PORT AU PRINCE, May 10 (BERNAMA-NNN-PRENSA LATINA) – Haitian Premier Laurence Lamothe has ruled out an immediate pullout of the UN peacekeeping troops known as MINUSTAH, until local forces are ready to take over.
“Once we increase our security forces, the number of MINUSTAH troops will gradually fall,” he said.
The Haitian Army, made up of some 8,000 men, was dissolved in 1994 by former President Jean Bertrand Aristide in the wake of numerous human rights violations and coups.
Lamothe also promised to beef up the police force in Haiti and resolve the previous military mutiny, according to local news agency Alterpresse.
Members of the disbanded Armed Forces of Haiti took over several former military barracks in the outskirts of the capital a few months ago, mainly in Demlas and Carrefour, and they have refused to leave despite repeated orders from the government.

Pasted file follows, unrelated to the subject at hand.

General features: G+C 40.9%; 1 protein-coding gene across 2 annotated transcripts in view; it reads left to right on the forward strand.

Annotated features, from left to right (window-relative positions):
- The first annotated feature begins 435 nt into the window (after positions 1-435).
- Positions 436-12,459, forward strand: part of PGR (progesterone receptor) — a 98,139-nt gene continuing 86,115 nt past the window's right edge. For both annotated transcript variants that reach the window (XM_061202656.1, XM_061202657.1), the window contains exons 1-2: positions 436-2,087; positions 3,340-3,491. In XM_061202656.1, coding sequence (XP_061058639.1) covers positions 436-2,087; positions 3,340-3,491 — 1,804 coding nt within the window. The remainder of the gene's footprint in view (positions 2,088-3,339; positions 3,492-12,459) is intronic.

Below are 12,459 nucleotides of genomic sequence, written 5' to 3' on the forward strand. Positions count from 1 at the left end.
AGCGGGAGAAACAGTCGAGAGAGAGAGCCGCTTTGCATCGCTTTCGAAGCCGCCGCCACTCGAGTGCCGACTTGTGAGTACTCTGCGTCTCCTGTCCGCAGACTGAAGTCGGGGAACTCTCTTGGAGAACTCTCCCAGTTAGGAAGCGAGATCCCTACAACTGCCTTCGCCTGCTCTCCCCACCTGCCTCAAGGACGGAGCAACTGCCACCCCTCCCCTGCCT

They are demanding US$15 million in compensation for their losses since the demise of the Army 18 years ago.
However, when the government agreed to pay the sum, they rejected it and said they would only be satisfied when the Army is restored.
Haitian President Michel Martelly ordered in November last year the creation of a civilian committee in charge of reestablishing a military force.
Some US$95 million will be invested under the long term programme, with the establishment of the first contingent of 3,500 troops.
Haitian Police and MINUSTAH, with some 10,000 troops, are in charge of security tasks now.
MINUSTAH succeeded a Provisional Multinational Force authorised by the UN Security Council in February 2004 when then President Aristide was forced to leave the country.
— BERNAMA-NNN-PRENSA LATINA